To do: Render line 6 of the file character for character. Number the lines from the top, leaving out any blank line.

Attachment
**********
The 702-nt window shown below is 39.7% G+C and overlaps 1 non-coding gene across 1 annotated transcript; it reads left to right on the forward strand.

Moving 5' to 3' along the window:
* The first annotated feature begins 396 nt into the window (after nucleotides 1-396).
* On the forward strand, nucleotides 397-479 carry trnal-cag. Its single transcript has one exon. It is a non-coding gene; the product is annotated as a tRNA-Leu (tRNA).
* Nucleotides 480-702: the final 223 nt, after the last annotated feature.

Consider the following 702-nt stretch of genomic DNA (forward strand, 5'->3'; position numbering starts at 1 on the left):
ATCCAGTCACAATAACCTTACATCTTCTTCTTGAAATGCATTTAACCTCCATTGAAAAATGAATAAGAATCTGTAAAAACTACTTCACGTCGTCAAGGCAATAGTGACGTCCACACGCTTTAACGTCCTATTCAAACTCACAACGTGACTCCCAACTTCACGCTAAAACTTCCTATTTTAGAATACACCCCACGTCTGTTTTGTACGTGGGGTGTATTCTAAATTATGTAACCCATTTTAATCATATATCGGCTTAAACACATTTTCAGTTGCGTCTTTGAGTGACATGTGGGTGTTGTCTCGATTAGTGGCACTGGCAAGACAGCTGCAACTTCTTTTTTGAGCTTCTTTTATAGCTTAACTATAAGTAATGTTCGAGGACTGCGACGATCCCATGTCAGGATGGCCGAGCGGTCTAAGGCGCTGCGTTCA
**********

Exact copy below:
Consider the following 702-nt stretch of genomic DNA (forward strand, 5'->3'; position numbering starts at 1 on the left):